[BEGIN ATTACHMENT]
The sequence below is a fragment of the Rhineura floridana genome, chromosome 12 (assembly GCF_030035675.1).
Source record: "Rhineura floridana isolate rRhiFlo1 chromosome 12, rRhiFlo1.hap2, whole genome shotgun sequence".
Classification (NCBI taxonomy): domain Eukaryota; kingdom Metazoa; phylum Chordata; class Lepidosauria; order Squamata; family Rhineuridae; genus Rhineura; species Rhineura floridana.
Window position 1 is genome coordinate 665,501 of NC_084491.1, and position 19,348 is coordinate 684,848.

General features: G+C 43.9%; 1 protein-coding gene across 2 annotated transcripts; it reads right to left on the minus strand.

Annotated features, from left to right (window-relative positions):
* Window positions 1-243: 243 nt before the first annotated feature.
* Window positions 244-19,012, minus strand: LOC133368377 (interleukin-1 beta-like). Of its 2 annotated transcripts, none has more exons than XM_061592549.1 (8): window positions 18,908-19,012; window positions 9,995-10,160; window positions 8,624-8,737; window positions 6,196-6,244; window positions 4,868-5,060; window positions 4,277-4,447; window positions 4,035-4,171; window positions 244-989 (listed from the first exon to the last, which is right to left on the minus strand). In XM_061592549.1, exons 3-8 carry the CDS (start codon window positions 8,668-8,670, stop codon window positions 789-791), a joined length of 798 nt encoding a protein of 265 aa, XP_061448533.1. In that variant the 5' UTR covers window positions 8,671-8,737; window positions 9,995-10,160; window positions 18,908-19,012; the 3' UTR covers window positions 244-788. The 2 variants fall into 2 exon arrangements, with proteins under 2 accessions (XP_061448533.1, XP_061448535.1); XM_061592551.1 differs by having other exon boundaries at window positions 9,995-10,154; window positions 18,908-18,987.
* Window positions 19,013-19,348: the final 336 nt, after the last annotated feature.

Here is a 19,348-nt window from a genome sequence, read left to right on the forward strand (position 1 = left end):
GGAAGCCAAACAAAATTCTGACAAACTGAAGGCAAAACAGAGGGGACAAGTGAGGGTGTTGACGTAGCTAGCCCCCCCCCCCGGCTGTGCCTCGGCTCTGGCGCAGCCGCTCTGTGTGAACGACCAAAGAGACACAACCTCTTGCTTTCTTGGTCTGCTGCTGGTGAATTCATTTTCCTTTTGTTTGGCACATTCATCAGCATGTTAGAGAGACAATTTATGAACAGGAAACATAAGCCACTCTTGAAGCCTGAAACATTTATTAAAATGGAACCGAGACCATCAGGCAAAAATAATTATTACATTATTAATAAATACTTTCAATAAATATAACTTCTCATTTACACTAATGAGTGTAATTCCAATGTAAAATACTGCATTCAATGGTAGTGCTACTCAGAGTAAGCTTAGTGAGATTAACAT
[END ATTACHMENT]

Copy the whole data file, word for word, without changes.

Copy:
The sequence below is a fragment of the Rhineura floridana genome, chromosome 12 (assembly GCF_030035675.1).
Source record: "Rhineura floridana isolate rRhiFlo1 chromosome 12, rRhiFlo1.hap2, whole genome shotgun sequence".
Classification (NCBI taxonomy): domain Eukaryota; kingdom Metazoa; phylum Chordata; class Lepidosauria; order Squamata; family Rhineuridae; genus Rhineura; species Rhineura floridana.
Window position 1 is genome coordinate 665,501 of NC_084491.1, and position 19,348 is coordinate 684,848.

General features: G+C 43.9%; 1 protein-coding gene across 2 annotated transcripts; it reads right to left on the minus strand.

Annotated features, from left to right (window-relative positions):
* Window positions 1-243: 243 nt before the first annotated feature.
* Window positions 244-19,012, minus strand: LOC133368377 (interleukin-1 beta-like). Of its 2 annotated transcripts, none has more exons than XM_061592549.1 (8): window positions 18,908-19,012; window positions 9,995-10,160; window positions 8,624-8,737; window positions 6,196-6,244; window positions 4,868-5,060; window positions 4,277-4,447; window positions 4,035-4,171; window positions 244-989 (listed from the first exon to the last, which is right to left on the minus strand). In XM_061592549.1, exons 3-8 carry the CDS (start codon window positions 8,668-8,670, stop codon window positions 789-791), a joined length of 798 nt encoding a protein of 265 aa, XP_061448533.1. In that variant the 5' UTR covers window positions 8,671-8,737; window positions 9,995-10,160; window positions 18,908-19,012; the 3' UTR covers window positions 244-788. The 2 variants fall into 2 exon arrangements, with proteins under 2 accessions (XP_061448533.1, XP_061448535.1); XM_061592551.1 differs by having other exon boundaries at window positions 9,995-10,154; window positions 18,908-18,987.
* Window positions 19,013-19,348: the final 336 nt, after the last annotated feature.

Here is a 19,348-nt window from a genome sequence, read left to right on the forward strand (position 1 = left end):
GGAAGCCAAACAAAATTCTGACAAACTGAAGGCAAAACAGAGGGGACAAGTGAGGGTGTTGACGTAGCTAGCCCCCCCCCCCGGCTGTGCCTCGGCTCTGGCGCAGCCGCTCTGTGTGAACGACCAAAGAGACACAACCTCTTGCTTTCTTGGTCTGCTGCTGGTGAATTCATTTTCCTTTTGTTTGGCACATTCATCAGCATGTTAGAGAGACAATTTATGAACAGGAAACATAAGCCACTCTTGAAGCCTGAAACATTTATTAAAATGGAACCGAGACCATCAGGCAAAAATAATTATTACATTATTAATAAATACTTTCAATAAATATAACTTCTCATTTACACTAATGAGTGTAATTCCAATGTAAAATACTGCATTCAATGGTAGTGCTACTCAGAGTAAGCTTAGTGAGATTAACAT